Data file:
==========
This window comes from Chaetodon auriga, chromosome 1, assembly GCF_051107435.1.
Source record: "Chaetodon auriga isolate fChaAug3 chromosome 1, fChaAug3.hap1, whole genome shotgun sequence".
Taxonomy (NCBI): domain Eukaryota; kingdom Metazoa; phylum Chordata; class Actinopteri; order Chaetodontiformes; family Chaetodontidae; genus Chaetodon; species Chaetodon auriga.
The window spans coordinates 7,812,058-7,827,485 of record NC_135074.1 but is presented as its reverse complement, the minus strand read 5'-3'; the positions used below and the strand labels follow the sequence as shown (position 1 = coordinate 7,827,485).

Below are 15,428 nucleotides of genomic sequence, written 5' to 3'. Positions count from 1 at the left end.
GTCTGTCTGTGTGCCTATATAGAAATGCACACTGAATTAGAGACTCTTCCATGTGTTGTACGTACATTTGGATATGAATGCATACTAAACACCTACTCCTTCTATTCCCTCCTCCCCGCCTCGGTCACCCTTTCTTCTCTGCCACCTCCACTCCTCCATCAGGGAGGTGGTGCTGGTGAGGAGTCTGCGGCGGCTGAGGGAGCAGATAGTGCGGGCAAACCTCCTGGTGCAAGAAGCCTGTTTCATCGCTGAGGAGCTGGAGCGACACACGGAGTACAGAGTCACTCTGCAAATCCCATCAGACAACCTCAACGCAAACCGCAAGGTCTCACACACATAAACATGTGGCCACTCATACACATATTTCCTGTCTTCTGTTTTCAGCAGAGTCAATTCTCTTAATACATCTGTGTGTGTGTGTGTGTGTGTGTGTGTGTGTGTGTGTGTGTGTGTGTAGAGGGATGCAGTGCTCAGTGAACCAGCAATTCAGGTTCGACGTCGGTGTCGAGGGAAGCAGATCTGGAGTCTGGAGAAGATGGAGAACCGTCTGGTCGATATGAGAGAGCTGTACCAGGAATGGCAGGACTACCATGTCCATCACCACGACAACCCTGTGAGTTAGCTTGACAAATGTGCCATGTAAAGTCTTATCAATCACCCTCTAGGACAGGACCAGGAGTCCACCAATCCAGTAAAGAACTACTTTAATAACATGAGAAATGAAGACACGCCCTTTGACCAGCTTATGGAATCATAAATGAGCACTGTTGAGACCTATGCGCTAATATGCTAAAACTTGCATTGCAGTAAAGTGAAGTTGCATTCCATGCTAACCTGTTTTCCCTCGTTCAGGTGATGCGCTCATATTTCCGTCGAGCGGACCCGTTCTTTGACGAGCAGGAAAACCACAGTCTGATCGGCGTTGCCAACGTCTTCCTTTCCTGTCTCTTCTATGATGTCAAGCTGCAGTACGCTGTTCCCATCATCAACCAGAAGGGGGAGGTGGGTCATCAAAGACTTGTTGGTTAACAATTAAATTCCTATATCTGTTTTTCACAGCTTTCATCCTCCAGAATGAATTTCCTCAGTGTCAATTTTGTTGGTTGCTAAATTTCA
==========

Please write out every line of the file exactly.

This window comes from Chaetodon auriga, chromosome 1, assembly GCF_051107435.1.
Source record: "Chaetodon auriga isolate fChaAug3 chromosome 1, fChaAug3.hap1, whole genome shotgun sequence".
Taxonomy (NCBI): domain Eukaryota; kingdom Metazoa; phylum Chordata; class Actinopteri; order Chaetodontiformes; family Chaetodontidae; genus Chaetodon; species Chaetodon auriga.
The window spans coordinates 7,812,058-7,827,485 of record NC_135074.1 but is presented as its reverse complement, the minus strand read 5'-3'; the positions used below and the strand labels follow the sequence as shown (position 1 = coordinate 7,827,485).

Below are 15,428 nucleotides of genomic sequence, written 5' to 3'. Positions count from 1 at the left end.
GTCTGTCTGTGTGCCTATATAGAAATGCACACTGAATTAGAGACTCTTCCATGTGTTGTACGTACATTTGGATATGAATGCATACTAAACACCTACTCCTTCTATTCCCTCCTCCCCGCCTCGGTCACCCTTTCTTCTCTGCCACCTCCACTCCTCCATCAGGGAGGTGGTGCTGGTGAGGAGTCTGCGGCGGCTGAGGGAGCAGATAGTGCGGGCAAACCTCCTGGTGCAAGAAGCCTGTTTCATCGCTGAGGAGCTGGAGCGACACACGGAGTACAGAGTCACTCTGCAAATCCCATCAGACAACCTCAACGCAAACCGCAAGGTCTCACACACATAAACATGTGGCCACTCATACACATATTTCCTGTCTTCTGTTTTCAGCAGAGTCAATTCTCTTAATACATCTGTGTGTGTGTGTGTGTGTGTGTGTGTGTGTGTGTGTGTGTGTGTGTAGAGGGATGCAGTGCTCAGTGAACCAGCAATTCAGGTTCGACGTCGGTGTCGAGGGAAGCAGATCTGGAGTCTGGAGAAGATGGAGAACCGTCTGGTCGATATGAGAGAGCTGTACCAGGAATGGCAGGACTACCATGTCCATCACCACGACAACCCTGTGAGTTAGCTTGACAAATGTGCCATGTAAAGTCTTATCAATCACCCTCTAGGACAGGACCAGGAGTCCACCAATCCAGTAAAGAACTACTTTAATAACATGAGAAATGAAGACACGCCCTTTGACCAGCTTATGGAATCATAAATGAGCACTGTTGAGACCTATGCGCTAATATGCTAAAACTTGCATTGCAGTAAAGTGAAGTTGCATTCCATGCTAACCTGTTTTCCCTCGTTCAGGTGATGCGCTCATATTTCCGTCGAGCGGACCCGTTCTTTGACGAGCAGGAAAACCACAGTCTGATCGGCGTTGCCAACGTCTTCCTTTCCTGTCTCTTCTATGATGTCAAGCTGCAGTACGCTGTTCCCATCATCAACCAGAAGGGGGAGGTGGGTCATCAAAGACTTGTTGGTTAACAATTAAATTCCTATATCTGTTTTTCACAGCTTTCATCCTCCAGAATGAATTTCCTCAGTGTCAATTTTGTTGGTTGCTAAATTTCA